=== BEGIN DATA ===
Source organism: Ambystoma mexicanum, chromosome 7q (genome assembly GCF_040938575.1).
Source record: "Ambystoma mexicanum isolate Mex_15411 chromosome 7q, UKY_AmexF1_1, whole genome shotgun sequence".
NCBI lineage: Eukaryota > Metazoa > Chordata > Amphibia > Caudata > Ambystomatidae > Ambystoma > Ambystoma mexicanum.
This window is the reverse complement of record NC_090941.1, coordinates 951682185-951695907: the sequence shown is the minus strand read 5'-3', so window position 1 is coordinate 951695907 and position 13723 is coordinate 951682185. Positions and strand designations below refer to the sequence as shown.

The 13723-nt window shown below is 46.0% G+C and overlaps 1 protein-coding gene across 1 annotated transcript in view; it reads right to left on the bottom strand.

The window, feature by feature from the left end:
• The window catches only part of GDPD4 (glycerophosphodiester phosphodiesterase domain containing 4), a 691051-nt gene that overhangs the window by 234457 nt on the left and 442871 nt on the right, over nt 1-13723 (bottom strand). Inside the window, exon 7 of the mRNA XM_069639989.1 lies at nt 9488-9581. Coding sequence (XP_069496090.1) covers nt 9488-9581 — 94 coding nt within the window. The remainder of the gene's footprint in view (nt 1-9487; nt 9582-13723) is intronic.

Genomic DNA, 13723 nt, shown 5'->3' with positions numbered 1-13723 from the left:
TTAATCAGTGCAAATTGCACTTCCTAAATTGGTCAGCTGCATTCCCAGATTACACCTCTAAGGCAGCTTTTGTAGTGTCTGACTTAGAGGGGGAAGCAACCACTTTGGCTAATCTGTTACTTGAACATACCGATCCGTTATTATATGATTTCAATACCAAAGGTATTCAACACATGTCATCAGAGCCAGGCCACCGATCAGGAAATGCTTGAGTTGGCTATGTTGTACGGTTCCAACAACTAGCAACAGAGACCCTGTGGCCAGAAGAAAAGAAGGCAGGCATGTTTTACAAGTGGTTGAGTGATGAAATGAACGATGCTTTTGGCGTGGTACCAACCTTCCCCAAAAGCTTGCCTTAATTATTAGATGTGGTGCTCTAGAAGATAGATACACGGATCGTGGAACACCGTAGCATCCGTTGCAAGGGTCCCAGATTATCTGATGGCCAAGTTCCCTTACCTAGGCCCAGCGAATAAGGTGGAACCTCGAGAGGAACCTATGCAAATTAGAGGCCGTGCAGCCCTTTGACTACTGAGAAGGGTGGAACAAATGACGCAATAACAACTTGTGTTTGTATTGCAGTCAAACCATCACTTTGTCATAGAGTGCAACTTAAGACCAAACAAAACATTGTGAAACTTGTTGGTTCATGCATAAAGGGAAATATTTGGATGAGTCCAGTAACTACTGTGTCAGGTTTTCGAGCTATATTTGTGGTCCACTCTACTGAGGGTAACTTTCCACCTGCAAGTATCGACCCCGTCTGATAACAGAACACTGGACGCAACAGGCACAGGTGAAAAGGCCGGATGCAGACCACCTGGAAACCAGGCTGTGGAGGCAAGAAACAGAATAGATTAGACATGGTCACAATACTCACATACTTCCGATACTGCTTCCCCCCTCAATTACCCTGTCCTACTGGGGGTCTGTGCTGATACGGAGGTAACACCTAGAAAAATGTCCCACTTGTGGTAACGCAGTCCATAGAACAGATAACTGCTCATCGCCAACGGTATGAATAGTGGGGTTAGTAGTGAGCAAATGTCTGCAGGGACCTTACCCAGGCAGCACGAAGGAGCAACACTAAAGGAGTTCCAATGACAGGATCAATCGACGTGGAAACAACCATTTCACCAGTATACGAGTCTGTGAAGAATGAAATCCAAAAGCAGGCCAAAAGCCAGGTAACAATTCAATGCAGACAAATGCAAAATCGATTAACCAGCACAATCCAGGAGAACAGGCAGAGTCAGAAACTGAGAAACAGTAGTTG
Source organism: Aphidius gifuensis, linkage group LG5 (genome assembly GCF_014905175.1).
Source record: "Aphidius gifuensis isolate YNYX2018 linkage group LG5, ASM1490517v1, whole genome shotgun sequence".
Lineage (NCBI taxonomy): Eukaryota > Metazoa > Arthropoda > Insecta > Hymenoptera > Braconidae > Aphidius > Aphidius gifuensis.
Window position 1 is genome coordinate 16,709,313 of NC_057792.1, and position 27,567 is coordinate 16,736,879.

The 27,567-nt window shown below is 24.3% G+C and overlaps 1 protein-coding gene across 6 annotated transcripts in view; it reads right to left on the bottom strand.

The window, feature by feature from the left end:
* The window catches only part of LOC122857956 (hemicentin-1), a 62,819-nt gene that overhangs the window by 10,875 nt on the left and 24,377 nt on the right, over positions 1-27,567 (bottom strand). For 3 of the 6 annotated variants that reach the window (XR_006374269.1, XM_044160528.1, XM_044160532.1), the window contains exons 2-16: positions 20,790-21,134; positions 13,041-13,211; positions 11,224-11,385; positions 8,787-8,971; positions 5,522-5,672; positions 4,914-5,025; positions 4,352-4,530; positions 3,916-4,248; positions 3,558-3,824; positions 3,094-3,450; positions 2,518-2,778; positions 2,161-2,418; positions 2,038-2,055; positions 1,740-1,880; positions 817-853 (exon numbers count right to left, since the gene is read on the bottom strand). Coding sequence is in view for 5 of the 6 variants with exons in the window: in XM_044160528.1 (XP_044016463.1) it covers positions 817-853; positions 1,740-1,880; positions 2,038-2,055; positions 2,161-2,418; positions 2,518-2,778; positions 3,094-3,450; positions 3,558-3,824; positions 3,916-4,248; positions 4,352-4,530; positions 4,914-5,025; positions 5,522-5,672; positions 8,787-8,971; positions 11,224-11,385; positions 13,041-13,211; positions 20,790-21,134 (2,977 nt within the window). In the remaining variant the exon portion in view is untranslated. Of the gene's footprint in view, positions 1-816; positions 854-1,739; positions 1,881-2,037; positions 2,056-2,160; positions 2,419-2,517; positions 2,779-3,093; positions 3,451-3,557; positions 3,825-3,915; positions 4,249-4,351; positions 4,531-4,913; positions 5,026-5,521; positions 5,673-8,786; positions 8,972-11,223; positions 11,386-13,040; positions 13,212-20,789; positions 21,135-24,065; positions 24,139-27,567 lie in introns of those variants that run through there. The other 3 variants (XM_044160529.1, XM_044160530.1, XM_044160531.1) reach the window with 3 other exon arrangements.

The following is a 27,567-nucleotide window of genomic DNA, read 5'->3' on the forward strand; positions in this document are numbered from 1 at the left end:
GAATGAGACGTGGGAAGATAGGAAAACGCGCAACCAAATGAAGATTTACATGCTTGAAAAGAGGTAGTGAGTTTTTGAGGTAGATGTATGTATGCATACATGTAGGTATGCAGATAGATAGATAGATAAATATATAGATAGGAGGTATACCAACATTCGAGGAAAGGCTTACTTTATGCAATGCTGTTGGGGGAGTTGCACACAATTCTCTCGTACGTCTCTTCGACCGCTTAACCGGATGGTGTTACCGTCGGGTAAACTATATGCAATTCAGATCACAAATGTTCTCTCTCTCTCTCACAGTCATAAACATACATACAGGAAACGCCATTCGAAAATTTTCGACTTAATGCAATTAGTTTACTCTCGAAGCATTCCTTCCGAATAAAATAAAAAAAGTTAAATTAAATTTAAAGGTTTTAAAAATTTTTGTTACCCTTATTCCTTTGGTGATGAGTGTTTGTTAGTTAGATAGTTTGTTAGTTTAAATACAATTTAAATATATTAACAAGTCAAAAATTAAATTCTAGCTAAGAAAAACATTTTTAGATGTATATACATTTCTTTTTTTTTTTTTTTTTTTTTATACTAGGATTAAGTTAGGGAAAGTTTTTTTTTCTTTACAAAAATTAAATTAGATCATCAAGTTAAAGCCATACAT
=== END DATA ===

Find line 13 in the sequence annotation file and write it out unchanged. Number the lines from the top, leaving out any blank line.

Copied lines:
Window position 1 is genome coordinate 16,709,313 of NC_057792.1, and position 27,567 is coordinate 16,736,879.